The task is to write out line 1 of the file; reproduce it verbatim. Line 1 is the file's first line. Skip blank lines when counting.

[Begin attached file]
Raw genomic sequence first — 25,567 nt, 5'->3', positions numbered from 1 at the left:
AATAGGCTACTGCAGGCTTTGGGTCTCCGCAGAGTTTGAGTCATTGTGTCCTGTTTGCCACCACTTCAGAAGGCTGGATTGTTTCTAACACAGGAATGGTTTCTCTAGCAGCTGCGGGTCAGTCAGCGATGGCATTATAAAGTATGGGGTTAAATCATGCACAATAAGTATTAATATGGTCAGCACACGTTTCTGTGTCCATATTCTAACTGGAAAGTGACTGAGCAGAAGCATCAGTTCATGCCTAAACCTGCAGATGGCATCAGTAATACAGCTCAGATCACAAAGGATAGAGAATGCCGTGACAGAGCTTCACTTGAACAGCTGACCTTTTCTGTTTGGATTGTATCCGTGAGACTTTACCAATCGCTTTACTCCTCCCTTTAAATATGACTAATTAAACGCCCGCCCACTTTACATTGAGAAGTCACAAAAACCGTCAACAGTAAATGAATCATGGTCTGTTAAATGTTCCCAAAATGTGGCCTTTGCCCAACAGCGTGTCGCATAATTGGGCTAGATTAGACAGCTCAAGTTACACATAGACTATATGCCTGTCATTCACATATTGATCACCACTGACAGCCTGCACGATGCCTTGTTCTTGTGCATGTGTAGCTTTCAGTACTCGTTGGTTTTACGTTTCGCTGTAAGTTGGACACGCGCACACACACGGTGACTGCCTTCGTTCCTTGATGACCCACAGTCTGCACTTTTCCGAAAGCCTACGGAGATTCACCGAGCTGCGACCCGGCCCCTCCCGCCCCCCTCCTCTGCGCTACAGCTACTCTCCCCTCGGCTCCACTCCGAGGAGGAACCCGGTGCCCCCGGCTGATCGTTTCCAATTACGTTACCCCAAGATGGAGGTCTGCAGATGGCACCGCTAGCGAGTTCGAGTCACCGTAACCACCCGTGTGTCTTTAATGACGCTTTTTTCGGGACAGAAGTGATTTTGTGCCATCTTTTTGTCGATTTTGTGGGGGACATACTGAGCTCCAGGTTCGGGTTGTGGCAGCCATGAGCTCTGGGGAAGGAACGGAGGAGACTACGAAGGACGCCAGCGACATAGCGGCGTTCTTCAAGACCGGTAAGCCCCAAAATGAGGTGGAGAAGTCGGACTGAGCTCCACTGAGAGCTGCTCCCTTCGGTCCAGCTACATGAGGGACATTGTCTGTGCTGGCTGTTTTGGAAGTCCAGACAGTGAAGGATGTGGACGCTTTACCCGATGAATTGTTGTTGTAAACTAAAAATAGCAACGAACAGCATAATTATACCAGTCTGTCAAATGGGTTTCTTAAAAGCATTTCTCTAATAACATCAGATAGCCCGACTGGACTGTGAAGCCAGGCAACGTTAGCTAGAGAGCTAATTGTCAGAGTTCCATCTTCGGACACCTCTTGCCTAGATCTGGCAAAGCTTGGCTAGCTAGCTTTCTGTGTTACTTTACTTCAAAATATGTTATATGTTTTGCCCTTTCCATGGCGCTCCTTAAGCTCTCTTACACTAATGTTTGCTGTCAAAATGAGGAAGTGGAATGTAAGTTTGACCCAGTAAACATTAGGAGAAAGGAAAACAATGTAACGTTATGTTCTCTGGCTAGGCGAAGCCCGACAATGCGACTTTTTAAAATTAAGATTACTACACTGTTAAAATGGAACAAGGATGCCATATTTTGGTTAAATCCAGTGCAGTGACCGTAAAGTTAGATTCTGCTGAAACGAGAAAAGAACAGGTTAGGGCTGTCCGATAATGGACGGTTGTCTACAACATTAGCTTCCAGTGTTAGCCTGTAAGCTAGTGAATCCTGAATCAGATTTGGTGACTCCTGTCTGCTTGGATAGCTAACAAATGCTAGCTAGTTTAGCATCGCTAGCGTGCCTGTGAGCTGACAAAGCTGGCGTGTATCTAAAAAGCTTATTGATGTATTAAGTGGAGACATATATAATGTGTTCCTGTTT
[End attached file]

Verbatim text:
Raw genomic sequence first — 25,567 nt, 5'->3', positions numbered from 1 at the left: